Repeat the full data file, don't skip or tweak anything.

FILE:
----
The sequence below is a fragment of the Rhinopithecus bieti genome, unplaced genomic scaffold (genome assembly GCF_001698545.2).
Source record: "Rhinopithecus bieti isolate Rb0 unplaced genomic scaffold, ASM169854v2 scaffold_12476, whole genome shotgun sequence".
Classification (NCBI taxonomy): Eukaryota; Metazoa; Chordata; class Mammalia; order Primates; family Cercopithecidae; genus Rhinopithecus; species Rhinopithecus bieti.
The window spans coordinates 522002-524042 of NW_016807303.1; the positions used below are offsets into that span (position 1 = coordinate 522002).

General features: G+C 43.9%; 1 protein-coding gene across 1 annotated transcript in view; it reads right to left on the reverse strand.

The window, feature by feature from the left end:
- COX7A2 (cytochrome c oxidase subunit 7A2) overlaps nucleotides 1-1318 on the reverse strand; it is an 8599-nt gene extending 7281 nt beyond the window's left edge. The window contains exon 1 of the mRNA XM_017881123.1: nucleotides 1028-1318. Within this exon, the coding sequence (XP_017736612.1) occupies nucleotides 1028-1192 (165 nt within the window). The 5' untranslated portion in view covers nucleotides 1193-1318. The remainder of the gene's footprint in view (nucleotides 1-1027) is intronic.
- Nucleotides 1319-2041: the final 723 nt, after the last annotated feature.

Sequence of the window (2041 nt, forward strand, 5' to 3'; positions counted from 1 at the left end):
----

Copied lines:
The sequence below is a fragment of the Rhinopithecus bieti genome, unplaced genomic scaffold (genome assembly GCF_001698545.2).
Source record: "Rhinopithecus bieti isolate Rb0 unplaced genomic scaffold, ASM169854v2 scaffold_12476, whole genome shotgun sequence".
Classification (NCBI taxonomy): Eukaryota; Metazoa; Chordata; class Mammalia; order Primates; family Cercopithecidae; genus Rhinopithecus; species Rhinopithecus bieti.
The window spans coordinates 522002-524042 of NW_016807303.1; the positions used below are offsets into that span (position 1 = coordinate 522002).

General features: G+C 43.9%; 1 protein-coding gene across 1 annotated transcript in view; it reads right to left on the reverse strand.

The window, feature by feature from the left end:
- COX7A2 (cytochrome c oxidase subunit 7A2) overlaps nucleotides 1-1318 on the reverse strand; it is an 8599-nt gene extending 7281 nt beyond the window's left edge. The window contains exon 1 of the mRNA XM_017881123.1: nucleotides 1028-1318. Within this exon, the coding sequence (XP_017736612.1) occupies nucleotides 1028-1192 (165 nt within the window). The 5' untranslated portion in view covers nucleotides 1193-1318. The remainder of the gene's footprint in view (nucleotides 1-1027) is intronic.
- Nucleotides 1319-2041: the final 723 nt, after the last annotated feature.

Sequence of the window (2041 nt, forward strand, 5' to 3'; positions counted from 1 at the left end):